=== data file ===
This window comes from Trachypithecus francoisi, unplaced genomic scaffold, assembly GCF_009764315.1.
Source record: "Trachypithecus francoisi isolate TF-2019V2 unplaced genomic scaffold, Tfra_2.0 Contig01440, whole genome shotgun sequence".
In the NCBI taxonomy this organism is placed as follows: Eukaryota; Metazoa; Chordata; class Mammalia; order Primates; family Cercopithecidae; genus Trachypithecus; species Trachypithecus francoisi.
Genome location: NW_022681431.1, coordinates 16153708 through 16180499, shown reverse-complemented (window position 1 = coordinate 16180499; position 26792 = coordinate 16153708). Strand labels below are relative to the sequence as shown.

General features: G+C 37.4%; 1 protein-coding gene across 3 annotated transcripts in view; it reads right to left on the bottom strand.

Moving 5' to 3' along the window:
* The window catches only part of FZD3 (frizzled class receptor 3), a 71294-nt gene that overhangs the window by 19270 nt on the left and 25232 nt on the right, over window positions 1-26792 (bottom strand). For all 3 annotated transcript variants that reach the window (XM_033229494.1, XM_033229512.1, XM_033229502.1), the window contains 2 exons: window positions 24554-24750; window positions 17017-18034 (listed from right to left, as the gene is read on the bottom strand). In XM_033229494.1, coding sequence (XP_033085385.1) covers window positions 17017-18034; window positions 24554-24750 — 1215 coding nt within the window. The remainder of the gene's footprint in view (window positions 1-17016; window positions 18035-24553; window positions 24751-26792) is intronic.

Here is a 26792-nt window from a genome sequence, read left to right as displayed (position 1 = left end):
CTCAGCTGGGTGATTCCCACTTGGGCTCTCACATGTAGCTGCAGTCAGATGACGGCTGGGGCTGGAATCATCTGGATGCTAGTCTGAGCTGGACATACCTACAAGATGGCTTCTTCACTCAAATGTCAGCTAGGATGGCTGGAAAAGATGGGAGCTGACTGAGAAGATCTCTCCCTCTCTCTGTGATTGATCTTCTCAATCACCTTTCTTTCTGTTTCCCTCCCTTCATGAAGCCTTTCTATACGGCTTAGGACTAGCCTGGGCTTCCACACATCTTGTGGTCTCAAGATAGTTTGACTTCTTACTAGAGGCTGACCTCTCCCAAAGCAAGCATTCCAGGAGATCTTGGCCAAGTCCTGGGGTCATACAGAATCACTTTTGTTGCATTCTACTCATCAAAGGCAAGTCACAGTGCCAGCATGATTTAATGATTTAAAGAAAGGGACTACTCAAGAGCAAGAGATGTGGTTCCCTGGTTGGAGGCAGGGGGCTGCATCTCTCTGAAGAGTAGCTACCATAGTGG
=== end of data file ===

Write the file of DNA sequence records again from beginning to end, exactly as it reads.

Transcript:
This window comes from Trachypithecus francoisi, unplaced genomic scaffold, assembly GCF_009764315.1.
Source record: "Trachypithecus francoisi isolate TF-2019V2 unplaced genomic scaffold, Tfra_2.0 Contig01440, whole genome shotgun sequence".
In the NCBI taxonomy this organism is placed as follows: Eukaryota; Metazoa; Chordata; class Mammalia; order Primates; family Cercopithecidae; genus Trachypithecus; species Trachypithecus francoisi.
Genome location: NW_022681431.1, coordinates 16153708 through 16180499, shown reverse-complemented (window position 1 = coordinate 16180499; position 26792 = coordinate 16153708). Strand labels below are relative to the sequence as shown.

General features: G+C 37.4%; 1 protein-coding gene across 3 annotated transcripts in view; it reads right to left on the bottom strand.

Moving 5' to 3' along the window:
* The window catches only part of FZD3 (frizzled class receptor 3), a 71294-nt gene that overhangs the window by 19270 nt on the left and 25232 nt on the right, over window positions 1-26792 (bottom strand). For all 3 annotated transcript variants that reach the window (XM_033229494.1, XM_033229512.1, XM_033229502.1), the window contains 2 exons: window positions 24554-24750; window positions 17017-18034 (listed from right to left, as the gene is read on the bottom strand). In XM_033229494.1, coding sequence (XP_033085385.1) covers window positions 17017-18034; window positions 24554-24750 — 1215 coding nt within the window. The remainder of the gene's footprint in view (window positions 1-17016; window positions 18035-24553; window positions 24751-26792) is intronic.

Here is a 26792-nt window from a genome sequence, read left to right as displayed (position 1 = left end):
CTCAGCTGGGTGATTCCCACTTGGGCTCTCACATGTAGCTGCAGTCAGATGACGGCTGGGGCTGGAATCATCTGGATGCTAGTCTGAGCTGGACATACCTACAAGATGGCTTCTTCACTCAAATGTCAGCTAGGATGGCTGGAAAAGATGGGAGCTGACTGAGAAGATCTCTCCCTCTCTCTGTGATTGATCTTCTCAATCACCTTTCTTTCTGTTTCCCTCCCTTCATGAAGCCTTTCTATACGGCTTAGGACTAGCCTGGGCTTCCACACATCTTGTGGTCTCAAGATAGTTTGACTTCTTACTAGAGGCTGACCTCTCCCAAAGCAAGCATTCCAGGAGATCTTGGCCAAGTCCTGGGGTCATACAGAATCACTTTTGTTGCATTCTACTCATCAAAGGCAAGTCACAGTGCCAGCATGATTTAATGATTTAAAGAAAGGGACTACTCAAGAGCAAGAGATGTGGTTCCCTGGTTGGAGGCAGGGGGCTGCATCTCTCTGAAGAGTAGCTACCATAGTGG